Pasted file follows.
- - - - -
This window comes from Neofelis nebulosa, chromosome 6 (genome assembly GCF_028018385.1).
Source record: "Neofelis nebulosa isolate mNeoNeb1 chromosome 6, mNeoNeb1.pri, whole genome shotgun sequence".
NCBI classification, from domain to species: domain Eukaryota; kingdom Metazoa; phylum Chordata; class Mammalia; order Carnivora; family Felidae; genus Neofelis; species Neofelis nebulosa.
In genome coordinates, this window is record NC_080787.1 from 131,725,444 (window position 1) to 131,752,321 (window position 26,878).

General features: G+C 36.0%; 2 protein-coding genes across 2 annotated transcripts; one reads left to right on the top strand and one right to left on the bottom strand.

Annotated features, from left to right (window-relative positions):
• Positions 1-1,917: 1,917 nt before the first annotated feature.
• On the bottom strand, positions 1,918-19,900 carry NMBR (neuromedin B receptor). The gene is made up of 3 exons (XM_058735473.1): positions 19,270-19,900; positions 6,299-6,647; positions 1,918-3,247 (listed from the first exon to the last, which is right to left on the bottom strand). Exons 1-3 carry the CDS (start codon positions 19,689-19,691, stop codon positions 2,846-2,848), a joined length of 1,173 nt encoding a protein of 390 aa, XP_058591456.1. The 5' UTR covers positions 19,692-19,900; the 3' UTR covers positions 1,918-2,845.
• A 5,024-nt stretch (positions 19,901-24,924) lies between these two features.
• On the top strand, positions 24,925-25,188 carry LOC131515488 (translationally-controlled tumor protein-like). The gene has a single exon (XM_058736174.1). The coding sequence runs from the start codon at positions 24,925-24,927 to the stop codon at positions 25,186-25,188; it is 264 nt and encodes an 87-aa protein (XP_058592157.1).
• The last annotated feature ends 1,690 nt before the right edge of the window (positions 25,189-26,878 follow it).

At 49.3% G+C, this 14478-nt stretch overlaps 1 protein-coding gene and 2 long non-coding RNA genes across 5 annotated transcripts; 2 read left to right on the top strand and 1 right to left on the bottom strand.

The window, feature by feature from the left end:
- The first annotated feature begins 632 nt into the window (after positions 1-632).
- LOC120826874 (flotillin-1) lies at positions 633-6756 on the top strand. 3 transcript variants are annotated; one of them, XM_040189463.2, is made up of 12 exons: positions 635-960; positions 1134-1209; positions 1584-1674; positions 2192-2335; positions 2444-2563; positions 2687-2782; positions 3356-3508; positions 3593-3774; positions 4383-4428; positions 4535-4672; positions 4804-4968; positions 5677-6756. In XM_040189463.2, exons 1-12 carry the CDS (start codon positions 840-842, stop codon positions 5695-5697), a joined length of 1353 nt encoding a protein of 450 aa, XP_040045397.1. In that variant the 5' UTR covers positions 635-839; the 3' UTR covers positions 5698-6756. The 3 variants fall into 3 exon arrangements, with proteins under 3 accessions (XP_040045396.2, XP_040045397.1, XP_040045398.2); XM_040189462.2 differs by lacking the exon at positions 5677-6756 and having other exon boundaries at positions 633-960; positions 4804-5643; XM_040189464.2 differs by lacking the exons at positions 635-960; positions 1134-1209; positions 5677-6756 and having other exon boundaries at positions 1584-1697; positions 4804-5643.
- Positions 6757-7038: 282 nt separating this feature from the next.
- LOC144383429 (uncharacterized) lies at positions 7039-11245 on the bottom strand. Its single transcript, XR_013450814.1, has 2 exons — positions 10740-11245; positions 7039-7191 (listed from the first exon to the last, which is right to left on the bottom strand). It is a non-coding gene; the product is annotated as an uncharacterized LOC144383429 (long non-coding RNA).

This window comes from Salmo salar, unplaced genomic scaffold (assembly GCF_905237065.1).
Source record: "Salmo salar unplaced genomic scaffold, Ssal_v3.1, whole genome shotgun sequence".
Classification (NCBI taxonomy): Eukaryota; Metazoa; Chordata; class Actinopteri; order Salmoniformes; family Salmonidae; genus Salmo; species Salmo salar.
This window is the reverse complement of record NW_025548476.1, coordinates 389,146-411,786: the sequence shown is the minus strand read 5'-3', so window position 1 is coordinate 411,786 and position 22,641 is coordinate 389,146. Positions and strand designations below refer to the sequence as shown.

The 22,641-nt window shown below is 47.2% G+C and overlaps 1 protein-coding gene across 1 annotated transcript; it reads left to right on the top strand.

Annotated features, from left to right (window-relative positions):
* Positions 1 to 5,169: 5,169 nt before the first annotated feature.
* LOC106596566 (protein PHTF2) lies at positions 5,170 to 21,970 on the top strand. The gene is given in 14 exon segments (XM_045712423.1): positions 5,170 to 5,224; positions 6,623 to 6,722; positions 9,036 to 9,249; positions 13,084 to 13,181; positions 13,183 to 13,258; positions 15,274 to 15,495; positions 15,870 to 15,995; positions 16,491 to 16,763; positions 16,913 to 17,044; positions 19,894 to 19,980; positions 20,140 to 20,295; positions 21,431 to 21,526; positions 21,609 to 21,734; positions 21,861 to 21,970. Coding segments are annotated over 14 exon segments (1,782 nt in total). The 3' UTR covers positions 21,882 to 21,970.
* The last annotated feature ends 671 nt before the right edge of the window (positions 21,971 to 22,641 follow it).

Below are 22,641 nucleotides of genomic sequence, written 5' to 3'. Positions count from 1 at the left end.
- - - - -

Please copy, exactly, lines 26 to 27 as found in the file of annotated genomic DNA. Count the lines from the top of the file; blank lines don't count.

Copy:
* The last annotated feature ends 671 nt before the right edge of the window (positions 21,971 to 22,641 follow it).

Below are 22,641 nucleotides of genomic sequence, written 5' to 3'. Positions count from 1 at the left end.